Are the increasing number of DUI arrests due to better training or different priorities? It’s all in the numbers.

In today’s Patriot News, reporter Kira L. Schlechte penned a very well-written fact intensive article entitled “Troopers’ DUI push hits area hardest: The state police have made more arrests in this region than anywhere else. An advocate credits their training and dedication.”  I would highly encourage anyone to read it.

The thrust of the story is that in Central Pennsylvania there have been more DUI arrests than even Philadelphia or Pittsburgh.  She writes,

“Troop H — which handles Adams, Cumberland, Dauphin, Franklin, Perry and York counties — has made the most arrests, with 269.”

Rather than simply concluding that there must be a massive DUI problem in Central Pennsylvania, the author takes the time to drill down to the facts.  To compare proverbial apples to apples and oranges to oranges.

She points out that Troop H is the largest in terms of geography (3,824 square miles) and has the most amount of Troopers stationed (406).  The author also took the time to note that the Pennsylvania State Police in central Pennsylvania are general patrol duty officers by and large where they are the only police force in the rural areas.  This is called “rural response” as opposed to the way that Troopers are used in the larger urban areas where they either do not exist in large numbers or have more specialized units such as drug interdiction.

Where some in the article point to increased specialized training leading to an increase in the numbers, this information is at best speculative.  Central Pennsylvania does not have a flock of highly trained DRE officers as some might contend.  In fact, most do not have anything more than very basic academy training without the NHTSA recommended once every two years refresher updates.

How do I know?  I have hundreds of transcripts where I have asked Troopers about their certifications and qualifications while under oath.  Some were trained so long ago that under oath they say they cannot even recognize the cover let alone the content of their text books used to teach them the SFSTs.  We keep a database in the office to cross-reference every officer’s or Trooper’s claims of training over a period of time.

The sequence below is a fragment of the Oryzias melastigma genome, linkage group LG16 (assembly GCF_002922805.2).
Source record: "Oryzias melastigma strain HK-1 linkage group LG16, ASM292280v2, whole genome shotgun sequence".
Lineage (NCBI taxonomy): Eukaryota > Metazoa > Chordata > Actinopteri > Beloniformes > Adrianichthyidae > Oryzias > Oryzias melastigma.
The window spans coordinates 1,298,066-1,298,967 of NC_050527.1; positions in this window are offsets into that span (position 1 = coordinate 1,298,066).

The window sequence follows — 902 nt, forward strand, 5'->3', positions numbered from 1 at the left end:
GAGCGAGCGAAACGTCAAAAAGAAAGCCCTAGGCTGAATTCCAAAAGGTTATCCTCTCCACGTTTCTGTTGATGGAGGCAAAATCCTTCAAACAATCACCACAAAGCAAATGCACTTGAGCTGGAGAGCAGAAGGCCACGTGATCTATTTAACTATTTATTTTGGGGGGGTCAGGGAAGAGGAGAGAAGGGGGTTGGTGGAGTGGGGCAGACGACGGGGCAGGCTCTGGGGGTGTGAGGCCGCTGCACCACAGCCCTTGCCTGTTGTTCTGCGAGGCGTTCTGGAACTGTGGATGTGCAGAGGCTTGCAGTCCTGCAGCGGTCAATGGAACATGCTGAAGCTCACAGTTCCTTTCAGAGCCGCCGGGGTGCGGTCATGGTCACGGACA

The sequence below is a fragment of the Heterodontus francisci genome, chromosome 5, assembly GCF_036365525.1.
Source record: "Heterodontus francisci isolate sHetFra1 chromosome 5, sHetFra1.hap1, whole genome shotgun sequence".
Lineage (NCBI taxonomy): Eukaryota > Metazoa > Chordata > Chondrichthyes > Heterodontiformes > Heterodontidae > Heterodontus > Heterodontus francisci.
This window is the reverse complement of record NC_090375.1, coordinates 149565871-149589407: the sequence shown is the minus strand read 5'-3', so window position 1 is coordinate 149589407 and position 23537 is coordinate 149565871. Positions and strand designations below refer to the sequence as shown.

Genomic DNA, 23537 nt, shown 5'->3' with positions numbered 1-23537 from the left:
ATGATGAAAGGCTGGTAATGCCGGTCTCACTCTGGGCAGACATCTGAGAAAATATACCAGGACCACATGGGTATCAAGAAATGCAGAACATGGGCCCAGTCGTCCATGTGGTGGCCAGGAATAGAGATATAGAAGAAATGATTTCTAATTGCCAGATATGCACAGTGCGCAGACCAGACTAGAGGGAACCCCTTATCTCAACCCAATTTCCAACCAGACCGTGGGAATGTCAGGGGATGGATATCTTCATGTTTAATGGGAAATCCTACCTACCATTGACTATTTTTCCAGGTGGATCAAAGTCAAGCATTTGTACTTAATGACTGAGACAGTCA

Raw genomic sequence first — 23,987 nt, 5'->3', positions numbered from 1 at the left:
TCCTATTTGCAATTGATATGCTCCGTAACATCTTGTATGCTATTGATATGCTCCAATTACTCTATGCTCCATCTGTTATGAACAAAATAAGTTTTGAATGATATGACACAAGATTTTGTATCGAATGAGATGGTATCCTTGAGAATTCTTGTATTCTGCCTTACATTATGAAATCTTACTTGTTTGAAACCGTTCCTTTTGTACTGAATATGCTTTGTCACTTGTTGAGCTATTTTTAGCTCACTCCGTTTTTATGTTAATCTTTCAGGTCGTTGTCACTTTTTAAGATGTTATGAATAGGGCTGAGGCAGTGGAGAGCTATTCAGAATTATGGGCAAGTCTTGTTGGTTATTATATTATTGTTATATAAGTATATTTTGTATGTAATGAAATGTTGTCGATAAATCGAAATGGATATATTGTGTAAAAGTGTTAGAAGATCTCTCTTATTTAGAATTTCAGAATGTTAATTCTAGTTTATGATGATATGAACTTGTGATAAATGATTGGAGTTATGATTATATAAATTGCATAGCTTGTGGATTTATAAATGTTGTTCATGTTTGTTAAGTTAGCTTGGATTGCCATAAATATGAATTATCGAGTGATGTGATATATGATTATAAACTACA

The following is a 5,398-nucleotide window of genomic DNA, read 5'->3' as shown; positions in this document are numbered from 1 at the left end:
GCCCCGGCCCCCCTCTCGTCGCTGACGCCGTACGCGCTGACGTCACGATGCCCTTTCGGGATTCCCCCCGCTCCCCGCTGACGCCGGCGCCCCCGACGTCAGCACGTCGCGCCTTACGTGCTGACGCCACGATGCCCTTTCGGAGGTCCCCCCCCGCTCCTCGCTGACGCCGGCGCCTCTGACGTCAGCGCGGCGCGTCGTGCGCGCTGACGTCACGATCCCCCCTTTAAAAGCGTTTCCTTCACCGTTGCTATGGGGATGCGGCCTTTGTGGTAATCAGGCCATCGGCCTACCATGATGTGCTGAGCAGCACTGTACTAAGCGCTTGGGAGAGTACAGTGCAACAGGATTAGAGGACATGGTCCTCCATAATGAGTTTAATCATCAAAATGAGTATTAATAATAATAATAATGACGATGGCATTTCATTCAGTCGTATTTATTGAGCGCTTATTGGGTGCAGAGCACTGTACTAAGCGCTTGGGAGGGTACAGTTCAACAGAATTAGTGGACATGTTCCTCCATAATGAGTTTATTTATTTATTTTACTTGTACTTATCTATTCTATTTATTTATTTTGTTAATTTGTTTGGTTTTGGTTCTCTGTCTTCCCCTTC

I think the author is right.  It might be more to do with the numbers as indicated in the article’s thrust and/or perhaps the focus of priorities, rather than necessarily the training.  Good old fashioned honest reporting.  Thank you for it.

PA DUI attorney Justin J. McShane is the President/CEO of The McShane Firm, LLC - Pennsylvania's top criminal law and DUI law firm. He is the highest rated DUI attorney in PA as rated by Avvo.com. Justin McShane is a double Board certified attorney. He is the first and so far the only Pennsylvania attorney to achieve American Bar Association recognized board certification in DUI defense from the National College for DUI Defense, Inc. He is also a Board Certified Criminal Trial Advocate by the National Board of Trial Advocacy, a Pennsylvania Supreme Court Approved Agency.

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2 responses to “Are the increasing number of DUI arrests due to better training or different priorities? It’s all in the numbers.”

  1. Concerned Harrisburg Citizen says:

    Great post Justin, I think this is a prime example of police pushing for more DUI arrests. AAA posts data about which towns and roadways issue an abnormally high volume of speeding tickets. It would interesting to see similar data for DUI.
    With state and local revenues decreasing, do you think this is part of an overall push to better their financial situation instead of protecting the public?

  2. Good point. That would be a good way to put the two together.
    No other crime in the United States is a profit making proposition for the County and the State. There just a whole bunch of tack on fees. It is a profit center for the County and the state. It is a money making machine. But it doesn’t just stop there.
    There are a lot of third party vendors that have made untold fortunes on DUI such as interlock providers, private electronic monitoring companies, and SCRAM device implementers. None of those have to do with treatment, but rather are straight punishment.
    There is a lot of money in DUI no doubt about it. But throwing money at a problem doesn’t necessarily solve it, does it? Cutting corners and not making valid arrests does not help either. Here are the latest statistics from NHTSA about Pennsylvania. Even in here they admit that with the increase of money they are not seeing a reduction that would translate to better arrests.
    http://www.nhtsa.dot.gov/nhtsa/whatsup/SAFETEAweb/FY08/FY08HSPs/PAFY08HSP.pdf

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